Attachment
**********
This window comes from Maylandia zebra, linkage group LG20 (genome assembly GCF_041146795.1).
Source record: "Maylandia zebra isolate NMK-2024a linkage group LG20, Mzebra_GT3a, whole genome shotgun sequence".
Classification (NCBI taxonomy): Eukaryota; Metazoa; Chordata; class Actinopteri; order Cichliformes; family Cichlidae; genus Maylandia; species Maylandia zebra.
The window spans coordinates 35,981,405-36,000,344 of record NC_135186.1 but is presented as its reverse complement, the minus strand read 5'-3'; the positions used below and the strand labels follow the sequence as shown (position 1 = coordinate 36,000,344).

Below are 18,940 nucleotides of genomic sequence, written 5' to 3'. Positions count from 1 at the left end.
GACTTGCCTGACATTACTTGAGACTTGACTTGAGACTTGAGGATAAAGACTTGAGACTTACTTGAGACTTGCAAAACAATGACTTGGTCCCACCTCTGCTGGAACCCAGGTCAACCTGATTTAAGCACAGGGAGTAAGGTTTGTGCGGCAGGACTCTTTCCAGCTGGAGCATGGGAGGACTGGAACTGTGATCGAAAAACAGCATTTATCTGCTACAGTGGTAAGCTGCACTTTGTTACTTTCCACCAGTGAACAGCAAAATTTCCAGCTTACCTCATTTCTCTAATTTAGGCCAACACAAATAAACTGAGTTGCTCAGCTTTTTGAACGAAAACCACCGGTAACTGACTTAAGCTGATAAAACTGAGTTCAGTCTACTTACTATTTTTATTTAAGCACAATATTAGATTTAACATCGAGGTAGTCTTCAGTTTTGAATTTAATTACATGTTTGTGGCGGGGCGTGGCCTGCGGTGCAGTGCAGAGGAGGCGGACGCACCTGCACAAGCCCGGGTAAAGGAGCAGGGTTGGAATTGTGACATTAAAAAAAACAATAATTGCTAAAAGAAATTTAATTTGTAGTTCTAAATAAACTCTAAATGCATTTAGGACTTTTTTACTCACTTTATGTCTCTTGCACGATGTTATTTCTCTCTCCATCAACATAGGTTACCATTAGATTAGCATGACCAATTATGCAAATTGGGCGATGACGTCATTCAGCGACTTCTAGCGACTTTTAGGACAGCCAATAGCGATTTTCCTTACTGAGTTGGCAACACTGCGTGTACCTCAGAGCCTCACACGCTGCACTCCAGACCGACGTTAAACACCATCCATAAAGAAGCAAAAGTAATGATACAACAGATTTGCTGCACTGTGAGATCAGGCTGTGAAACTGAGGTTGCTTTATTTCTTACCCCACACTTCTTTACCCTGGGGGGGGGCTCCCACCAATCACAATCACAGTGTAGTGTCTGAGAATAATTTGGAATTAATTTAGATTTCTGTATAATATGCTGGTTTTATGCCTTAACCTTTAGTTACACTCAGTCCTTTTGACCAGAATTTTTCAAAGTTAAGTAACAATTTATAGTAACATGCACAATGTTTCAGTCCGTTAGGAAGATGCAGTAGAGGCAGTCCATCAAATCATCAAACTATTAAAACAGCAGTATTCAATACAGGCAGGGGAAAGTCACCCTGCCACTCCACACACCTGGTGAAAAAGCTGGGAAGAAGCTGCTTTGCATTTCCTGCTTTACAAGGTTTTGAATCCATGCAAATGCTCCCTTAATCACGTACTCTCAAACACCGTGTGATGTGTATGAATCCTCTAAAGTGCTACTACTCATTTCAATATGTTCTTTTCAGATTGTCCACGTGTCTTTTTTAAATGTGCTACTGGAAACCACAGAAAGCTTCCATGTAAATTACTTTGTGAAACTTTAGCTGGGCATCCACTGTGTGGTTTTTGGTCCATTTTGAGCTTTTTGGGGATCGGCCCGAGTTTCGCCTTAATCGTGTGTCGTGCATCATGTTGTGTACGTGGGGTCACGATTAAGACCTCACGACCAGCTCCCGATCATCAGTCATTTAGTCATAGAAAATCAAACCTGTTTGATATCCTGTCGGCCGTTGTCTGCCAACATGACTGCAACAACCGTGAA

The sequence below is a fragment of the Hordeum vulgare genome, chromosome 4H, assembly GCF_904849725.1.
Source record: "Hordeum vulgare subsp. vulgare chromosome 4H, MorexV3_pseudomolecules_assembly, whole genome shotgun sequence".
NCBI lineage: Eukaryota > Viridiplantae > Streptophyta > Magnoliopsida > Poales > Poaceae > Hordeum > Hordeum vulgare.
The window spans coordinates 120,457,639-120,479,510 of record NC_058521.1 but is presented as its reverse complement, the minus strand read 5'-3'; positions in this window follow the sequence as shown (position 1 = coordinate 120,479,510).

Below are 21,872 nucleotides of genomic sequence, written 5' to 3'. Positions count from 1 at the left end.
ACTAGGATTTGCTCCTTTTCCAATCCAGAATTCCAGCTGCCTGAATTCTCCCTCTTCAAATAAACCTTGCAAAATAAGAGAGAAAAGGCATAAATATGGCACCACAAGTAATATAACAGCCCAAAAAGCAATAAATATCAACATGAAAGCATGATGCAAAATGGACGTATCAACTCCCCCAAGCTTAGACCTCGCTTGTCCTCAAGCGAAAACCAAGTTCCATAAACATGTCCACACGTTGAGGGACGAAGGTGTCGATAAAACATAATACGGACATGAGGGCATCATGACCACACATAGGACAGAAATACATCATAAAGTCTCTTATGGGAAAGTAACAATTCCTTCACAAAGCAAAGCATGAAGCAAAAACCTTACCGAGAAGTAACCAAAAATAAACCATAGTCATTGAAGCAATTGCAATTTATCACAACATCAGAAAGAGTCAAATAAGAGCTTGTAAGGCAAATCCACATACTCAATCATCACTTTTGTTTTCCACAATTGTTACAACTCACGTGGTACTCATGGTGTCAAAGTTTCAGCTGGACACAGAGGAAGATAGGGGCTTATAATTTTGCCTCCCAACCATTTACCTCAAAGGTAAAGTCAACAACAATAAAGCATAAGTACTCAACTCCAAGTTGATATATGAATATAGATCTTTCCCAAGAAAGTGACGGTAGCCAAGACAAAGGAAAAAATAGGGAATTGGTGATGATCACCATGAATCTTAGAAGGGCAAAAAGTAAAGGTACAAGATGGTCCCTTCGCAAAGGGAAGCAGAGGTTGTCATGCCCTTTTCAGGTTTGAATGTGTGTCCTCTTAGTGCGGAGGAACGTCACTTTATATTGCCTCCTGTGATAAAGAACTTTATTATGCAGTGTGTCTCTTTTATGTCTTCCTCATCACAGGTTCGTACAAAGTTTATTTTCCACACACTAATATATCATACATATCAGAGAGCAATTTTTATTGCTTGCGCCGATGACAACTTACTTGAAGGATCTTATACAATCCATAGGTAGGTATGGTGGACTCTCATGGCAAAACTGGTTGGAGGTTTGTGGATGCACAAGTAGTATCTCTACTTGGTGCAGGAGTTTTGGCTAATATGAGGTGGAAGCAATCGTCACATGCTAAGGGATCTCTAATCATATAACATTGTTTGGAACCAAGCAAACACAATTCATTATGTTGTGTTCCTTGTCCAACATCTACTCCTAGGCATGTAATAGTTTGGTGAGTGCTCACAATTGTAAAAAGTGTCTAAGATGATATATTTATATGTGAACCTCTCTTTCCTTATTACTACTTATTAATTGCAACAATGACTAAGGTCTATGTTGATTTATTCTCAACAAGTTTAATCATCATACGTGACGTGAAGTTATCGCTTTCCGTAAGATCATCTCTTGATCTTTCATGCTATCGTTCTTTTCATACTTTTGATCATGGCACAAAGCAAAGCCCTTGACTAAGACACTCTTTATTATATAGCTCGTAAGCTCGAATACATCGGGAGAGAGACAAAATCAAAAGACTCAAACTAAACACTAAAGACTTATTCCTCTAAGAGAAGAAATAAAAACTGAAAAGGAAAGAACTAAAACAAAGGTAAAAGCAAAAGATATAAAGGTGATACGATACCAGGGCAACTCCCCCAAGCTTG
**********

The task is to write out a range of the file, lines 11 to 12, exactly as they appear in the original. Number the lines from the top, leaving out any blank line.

Below are 21,872 nucleotides of genomic sequence, written 5' to 3'. Positions count from 1 at the left end.
ACTAGGATTTGCTCCTTTTCCAATCCAGAATTCCAGCTGCCTGAATTCTCCCTCTTCAAATAAACCTTGCAAAATAAGAGAGAAAAGGCATAAATATGGCACCACAAGTAATATAACAGCCCAAAAAGCAATAAATATCAACATGAAAGCATGATGCAAAATGGACGTATCAACTCCCCCAAGCTTAGACCTCGCTTGTCCTCAAGCGAAAACCAAGTTCCATAAACATGTCCACACGTTGAGGGACGAAGGTGTCGATAAAACATAATACGGACATGAGGGCATCATGACCACACATAGGACAGAAATACATCATAAAGTCTCTTATGGGAAAGTAACAATTCCTTCACAAAGCAAAGCATGAAGCAAAAACCTTACCGAGAAGTAACCAAAAATAAACCATAGTCATTGAAGCAATTGCAATTTATCACAACATCAGAAAGAGTCAAATAAGAGCTTGTAAGGCAAATCCACATACTCAATCATCACTTTTGTTTTCCACAATTGTTACAACTCACGTGGTACTCATGGTGTCAAAGTTTCAGCTGGACACAGAGGAAGATAGGGGCTTATAATTTTGCCTCCCAACCATTTACCTCAAAGGTAAAGTCAACAACAATAAAGCATAAGTACTCAACTCCAAGTTGATATATGAATATAGATCTTTCCCAAGAAAGTGACGGTAGCCAAGACAAAGGAAAAAATAGGGAATTGGTGATGATCACCATGAATCTTAGAAGGGCAAAAAGTAAAGGTACAAGATGGTCCCTTCGCAAAGGGAAGCAGAGGTTGTCATGCCCTTTTCAGGTTTGAATGTGTGTCCTCTTAGTGCGGAGGAACGTCACTTTATATTGCCTCCTGTGATAAAGAACTTTATTATGCAGTGTGTCTCTTTTATGTCTTCCTCATCACAGGTTCGTACAAAGTTTATTTTCCACACACTAATATATCATACATATCAGAGAGCAATTTTTATTGCTTGCGCCGATGACAACTTACTTGAAGGATCTTATACAATCCATAGGTAGGTATGGTGGACTCTCATGGCAAAACTGGTTGGAGGTTTGTGGATGCACAAGTAGTATCTCTACTTGGTGCAGGAGTTTTGGCTAATATGAGGTGGAAGCAATCGTCACATGCTAAGGGATCTCTAATCATATAACATTGTTTGGAACCAAGCAAACACAATTCATTATGTTGTGTTCCTTGTCCAACATCTACTCCTAGGCATGTAATAGTTTGGTGAGTGCTCACAATTGTAAAAAGTGTCTAAGATGATATATTTATATGTGAACCTCTCTTTCCTTATTACTACTTATTAATTGCAACAATGACTAAGGTCTATGTTGATTTATTCTCAACAAGTTTAATCATCATACGTGACGTGAAGTTATCGCTTTCCGTAAGATCATCTCTTGATCTTTCATGCTATCGTTCTTTTCATACTTTTGATCATGGCACAAAGCAAAGCCCTTGACTAAGACACTCTTTATTATATAGCTCGTAAGCTCGAATACATCGGGAGAGAGACAAAATCAAAAGACTCAAACTAAACACTAAAGACTTATTCCTCTAAGAGAAGAAATAAAAACTGAAAAGGAAAGAACTAAAACAAAGGTAAAAGCAAAAGATATAAAGGTGATACGATACCAGGGCAACTCCCCCAAGCTTG